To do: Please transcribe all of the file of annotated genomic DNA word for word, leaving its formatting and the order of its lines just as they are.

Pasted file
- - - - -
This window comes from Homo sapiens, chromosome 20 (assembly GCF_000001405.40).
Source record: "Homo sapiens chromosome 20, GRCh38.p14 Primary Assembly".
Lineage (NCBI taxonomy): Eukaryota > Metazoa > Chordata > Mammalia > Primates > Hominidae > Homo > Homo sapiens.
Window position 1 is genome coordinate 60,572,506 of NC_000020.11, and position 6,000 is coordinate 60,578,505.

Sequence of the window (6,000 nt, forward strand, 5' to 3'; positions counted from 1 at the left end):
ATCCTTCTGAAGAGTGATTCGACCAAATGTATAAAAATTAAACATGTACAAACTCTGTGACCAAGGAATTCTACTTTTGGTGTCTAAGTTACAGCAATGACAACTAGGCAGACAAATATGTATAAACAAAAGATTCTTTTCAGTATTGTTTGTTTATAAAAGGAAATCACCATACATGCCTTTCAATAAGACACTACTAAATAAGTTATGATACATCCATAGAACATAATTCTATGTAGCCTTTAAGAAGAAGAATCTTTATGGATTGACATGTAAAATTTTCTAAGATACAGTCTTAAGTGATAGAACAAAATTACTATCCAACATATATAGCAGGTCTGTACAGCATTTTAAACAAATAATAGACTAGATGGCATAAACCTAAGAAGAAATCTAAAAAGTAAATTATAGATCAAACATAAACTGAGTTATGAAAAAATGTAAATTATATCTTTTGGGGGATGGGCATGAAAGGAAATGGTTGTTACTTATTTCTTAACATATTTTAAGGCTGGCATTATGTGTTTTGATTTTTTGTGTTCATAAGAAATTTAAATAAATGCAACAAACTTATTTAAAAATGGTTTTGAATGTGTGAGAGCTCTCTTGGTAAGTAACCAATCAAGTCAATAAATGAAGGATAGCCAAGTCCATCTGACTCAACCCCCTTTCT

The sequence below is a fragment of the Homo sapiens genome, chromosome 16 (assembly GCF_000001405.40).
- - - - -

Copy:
This window comes from Homo sapiens, chromosome 20 (assembly GCF_000001405.40).
Source record: "Homo sapiens chromosome 20, GRCh38.p14 Primary Assembly".
Lineage (NCBI taxonomy): Eukaryota > Metazoa > Chordata > Mammalia > Primates > Hominidae > Homo > Homo sapiens.
Window position 1 is genome coordinate 60,572,506 of NC_000020.11, and position 6,000 is coordinate 60,578,505.

Sequence of the window (6,000 nt, forward strand, 5' to 3'; positions counted from 1 at the left end):
ATCCTTCTGAAGAGTGATTCGACCAAATGTATAAAAATTAAACATGTACAAACTCTGTGACCAAGGAATTCTACTTTTGGTGTCTAAGTTACAGCAATGACAACTAGGCAGACAAATATGTATAAACAAAAGATTCTTTTCAGTATTGTTTGTTTATAAAAGGAAATCACCATACATGCCTTTCAATAAGACACTACTAAATAAGTTATGATACATCCATAGAACATAATTCTATGTAGCCTTTAAGAAGAAGAATCTTTATGGATTGACATGTAAAATTTTCTAAGATACAGTCTTAAGTGATAGAACAAAATTACTATCCAACATATATAGCAGGTCTGTACAGCATTTTAAACAAATAATAGACTAGATGGCATAAACCTAAGAAGAAATCTAAAAAGTAAATTATAGATCAAACATAAACTGAGTTATGAAAAAATGTAAATTATATCTTTTGGGGGATGGGCATGAAAGGAAATGGTTGTTACTTATTTCTTAACATATTTTAAGGCTGGCATTATGTGTTTTGATTTTTTGTGTTCATAAGAAATTTAAATAAATGCAACAAACTTATTTAAAAATGGTTTTGAATGTGTGAGAGCTCTCTTGGTAAGTAACCAATCAAGTCAATAAATGAAGGATAGCCAAGTCCATCTGACTCAACCCCCTTTCT

The sequence below is a fragment of the Homo sapiens genome, chromosome 16 (assembly GCF_000001405.40).